Due to other commitments, I couldn’t make it to this meeting. I’m thankful to Bill Samson for writing the following report. Looks like I missed a good one!
A small turnout at this meeting due to a variety of unforeseen circumstances, but thoroughly enjoyed by the four participants and allowed room for in-depth discussion of technique, interpretation, lutes, guitars, stringing and newsy gossip.
There were two brand new lutes at the meeting – Philip Lord’s 13-course baroque lute by Michael Lowe – arguably the greatest lute maker in the world at the present time. It was based on an 18th century Hofmann lute (I can’t remember which of the Hofmanns it was) and had a birds-eye maple back and pegbox. The detailing is exquisite. Its playing properties too are wonderful – an excellent action and fine sound.
The other new lute was Dorothee O’Sullivan Burchard’s 7-course renaissance lute by the Dutch luthier Martin de Witte. This is a Venere model with scale of 59cm. The multi-ribbed yew back is breathtaking and the craftsmanship throughout is superb. The playability is first class and the sound is all you could hope for. One notable feature is the haselfichte (‘bearclaw’) spruce soundboard indicating that it was cut perfectly on the quarter.
At the other end of the age scale there was Gordon Ferries’ 1853 Panormo guitar, with rosewood back and, in Gordon’s hands, a tone to die for.
Bill Samson brought his 6-course lute in A, which has had a few outings at past SLEGS meetings. This time he had replaced the wound 6th string with a Savarez KF string that shares many of the properties of high-twist gut and has a very convincing sound.
After chatting for a while and making introductions, we decided that nobody else was coming and it was time to perform our party pieces.
Dorothee kicked off with a lively Almain by John Johnson, from the Lundgren lute tutor. This was followed by the haunting “Herr Christ ist erstanden” by Hans Judenkuenig. It was a revelation at how Dorothee’s playing has progressed since we last heard her perform. Her tone production was excellent. We’re looking forward to future performances from her as her technique continues to develop.
Philip played his new baroque lute. He performed the following pieces:
Sarabande (anon), and
an arrangement by Wilfred Fox of Brian Boru’s March.
Philip has been playing baroque lute for only a few months but we were impressed by the security of his right-hand thumb technique – one of the most difficult aspects of baroque lute playing. His tone production was excellent, too. More please!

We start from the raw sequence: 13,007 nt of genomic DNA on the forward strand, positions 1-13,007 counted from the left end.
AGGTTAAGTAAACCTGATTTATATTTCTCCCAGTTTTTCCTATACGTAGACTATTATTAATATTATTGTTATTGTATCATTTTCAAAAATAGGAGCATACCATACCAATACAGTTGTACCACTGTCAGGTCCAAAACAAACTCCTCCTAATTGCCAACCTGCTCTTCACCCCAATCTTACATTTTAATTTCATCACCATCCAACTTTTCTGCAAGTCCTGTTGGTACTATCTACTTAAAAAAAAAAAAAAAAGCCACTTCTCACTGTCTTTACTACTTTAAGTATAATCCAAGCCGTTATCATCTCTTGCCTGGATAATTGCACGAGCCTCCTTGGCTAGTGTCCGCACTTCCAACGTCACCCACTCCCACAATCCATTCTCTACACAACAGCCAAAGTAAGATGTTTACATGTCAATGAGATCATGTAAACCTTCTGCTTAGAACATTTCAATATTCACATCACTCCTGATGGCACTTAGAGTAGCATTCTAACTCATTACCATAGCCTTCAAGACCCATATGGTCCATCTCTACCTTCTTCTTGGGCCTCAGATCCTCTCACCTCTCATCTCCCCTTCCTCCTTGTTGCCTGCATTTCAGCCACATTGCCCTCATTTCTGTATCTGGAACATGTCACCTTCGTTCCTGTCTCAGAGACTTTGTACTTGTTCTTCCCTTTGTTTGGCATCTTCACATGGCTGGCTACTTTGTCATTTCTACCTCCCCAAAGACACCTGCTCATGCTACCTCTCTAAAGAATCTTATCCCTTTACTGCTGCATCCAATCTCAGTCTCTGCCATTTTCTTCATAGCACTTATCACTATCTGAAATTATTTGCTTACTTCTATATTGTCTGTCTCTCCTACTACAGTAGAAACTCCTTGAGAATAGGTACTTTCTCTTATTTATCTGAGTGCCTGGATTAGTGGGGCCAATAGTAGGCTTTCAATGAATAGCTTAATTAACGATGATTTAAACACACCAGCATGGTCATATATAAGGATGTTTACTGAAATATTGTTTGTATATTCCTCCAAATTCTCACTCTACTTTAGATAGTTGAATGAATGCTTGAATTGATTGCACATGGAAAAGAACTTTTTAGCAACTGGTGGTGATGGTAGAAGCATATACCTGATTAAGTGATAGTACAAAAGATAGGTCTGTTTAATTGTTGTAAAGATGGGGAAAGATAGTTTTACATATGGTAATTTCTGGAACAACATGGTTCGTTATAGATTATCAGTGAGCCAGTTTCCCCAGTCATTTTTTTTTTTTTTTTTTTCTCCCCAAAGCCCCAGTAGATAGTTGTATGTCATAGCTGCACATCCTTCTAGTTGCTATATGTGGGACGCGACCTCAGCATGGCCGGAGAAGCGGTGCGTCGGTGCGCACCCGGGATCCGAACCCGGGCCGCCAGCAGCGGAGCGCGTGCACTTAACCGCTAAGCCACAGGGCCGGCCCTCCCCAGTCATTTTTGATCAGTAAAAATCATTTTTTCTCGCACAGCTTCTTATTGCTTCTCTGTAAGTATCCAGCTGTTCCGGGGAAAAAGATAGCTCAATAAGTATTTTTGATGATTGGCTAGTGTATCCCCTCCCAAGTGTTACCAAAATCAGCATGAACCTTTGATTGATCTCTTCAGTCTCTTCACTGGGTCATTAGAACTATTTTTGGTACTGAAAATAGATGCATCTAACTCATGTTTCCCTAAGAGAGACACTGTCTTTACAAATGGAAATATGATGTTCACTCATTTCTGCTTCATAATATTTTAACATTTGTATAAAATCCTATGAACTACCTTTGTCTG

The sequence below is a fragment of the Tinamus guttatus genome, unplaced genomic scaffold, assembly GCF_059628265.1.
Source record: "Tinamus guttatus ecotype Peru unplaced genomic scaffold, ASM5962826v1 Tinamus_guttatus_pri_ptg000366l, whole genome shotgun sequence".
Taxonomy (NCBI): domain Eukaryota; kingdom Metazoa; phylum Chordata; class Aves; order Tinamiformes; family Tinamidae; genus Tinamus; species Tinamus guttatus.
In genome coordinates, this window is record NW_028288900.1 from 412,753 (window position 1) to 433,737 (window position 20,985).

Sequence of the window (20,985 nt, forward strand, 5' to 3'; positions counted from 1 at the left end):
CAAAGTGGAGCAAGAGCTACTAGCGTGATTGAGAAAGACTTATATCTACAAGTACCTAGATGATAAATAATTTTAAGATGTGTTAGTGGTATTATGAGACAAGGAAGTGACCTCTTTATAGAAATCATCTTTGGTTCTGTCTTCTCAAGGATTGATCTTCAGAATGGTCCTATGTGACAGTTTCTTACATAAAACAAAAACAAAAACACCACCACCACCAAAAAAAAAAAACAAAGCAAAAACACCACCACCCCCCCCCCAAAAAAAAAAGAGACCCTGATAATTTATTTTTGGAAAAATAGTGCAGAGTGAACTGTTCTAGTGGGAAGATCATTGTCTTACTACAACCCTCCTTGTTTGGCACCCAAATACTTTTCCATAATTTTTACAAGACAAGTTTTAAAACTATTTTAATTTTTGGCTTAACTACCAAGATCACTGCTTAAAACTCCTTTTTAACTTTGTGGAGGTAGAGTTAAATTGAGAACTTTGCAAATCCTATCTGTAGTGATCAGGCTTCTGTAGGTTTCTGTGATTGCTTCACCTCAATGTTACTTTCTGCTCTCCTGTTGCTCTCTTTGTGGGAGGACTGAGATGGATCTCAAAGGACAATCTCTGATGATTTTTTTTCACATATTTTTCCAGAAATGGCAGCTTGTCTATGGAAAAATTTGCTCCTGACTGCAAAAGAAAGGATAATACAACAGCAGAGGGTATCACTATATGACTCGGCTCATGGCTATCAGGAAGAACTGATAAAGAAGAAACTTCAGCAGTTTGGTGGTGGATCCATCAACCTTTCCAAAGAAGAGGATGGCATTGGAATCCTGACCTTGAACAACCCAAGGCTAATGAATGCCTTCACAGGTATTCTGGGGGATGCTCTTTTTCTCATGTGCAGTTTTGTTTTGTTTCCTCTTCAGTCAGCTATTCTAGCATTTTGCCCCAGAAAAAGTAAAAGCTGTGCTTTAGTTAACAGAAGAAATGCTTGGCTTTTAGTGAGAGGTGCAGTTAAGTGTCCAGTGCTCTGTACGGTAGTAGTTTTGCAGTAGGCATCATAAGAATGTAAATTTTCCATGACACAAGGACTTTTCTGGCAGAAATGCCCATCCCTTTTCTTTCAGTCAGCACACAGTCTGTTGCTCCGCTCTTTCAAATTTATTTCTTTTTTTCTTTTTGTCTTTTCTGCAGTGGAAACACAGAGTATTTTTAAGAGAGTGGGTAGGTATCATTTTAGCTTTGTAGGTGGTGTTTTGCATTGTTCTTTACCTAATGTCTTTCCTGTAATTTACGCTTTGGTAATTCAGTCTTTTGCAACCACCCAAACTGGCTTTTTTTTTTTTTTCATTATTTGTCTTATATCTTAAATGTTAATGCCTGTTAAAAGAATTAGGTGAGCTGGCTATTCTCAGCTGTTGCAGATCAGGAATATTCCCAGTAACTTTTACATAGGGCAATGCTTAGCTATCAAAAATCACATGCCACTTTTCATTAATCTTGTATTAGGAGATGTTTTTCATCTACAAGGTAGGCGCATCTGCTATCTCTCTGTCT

Gordon Ferries played 19th century guitar music by Johann Kaspar Mertz. The three pieces were from Mertz’s Opus 13 and were:
I think these pieces were new to the rest of us and they revealed the enormous amount of very high quality music for guitar that has yet to be thoroughly explored and performed. Gordon’s Panormo seemed to me to be just right for this music. He is now playing without nails and the sound he made brought tears to my eyes (good ones!).
Bill Samson played two ballad tunes on his 6-course lute from the Dutch Thysius Lute Book (1590s). The first was a common-time version of Greensleeves, with some divisions. The second was “Brande Soet Oliver” which is a bransle (country dance) based on the song “O Sweet Oliver”, as sung by Touchstone in Shakespeare’s “As You Like It”.
It was my strong impression that we were all more relaxed playing for a smaller group of friends and nerves weren’t as evident as they sometimes are.
We enjoyed trying out each others’ instruments – a good way of evaluating them before taking the plunge and ordering one.
After we had all performed we enjoyed tea and coffee and a chat. Dorothee told us about the Lute Society’s Benslow Weekend, which she attended. She was surprised to see how many people there were who have been playing lutes since the 1960s.
The attendees agreed that this had been a most enjoyable and inspirational get-together. Thanks are due to Chris Elmes for, once again, making his house available for the meeting.
The above photos by Bill Samson. Those below by Philip Lord: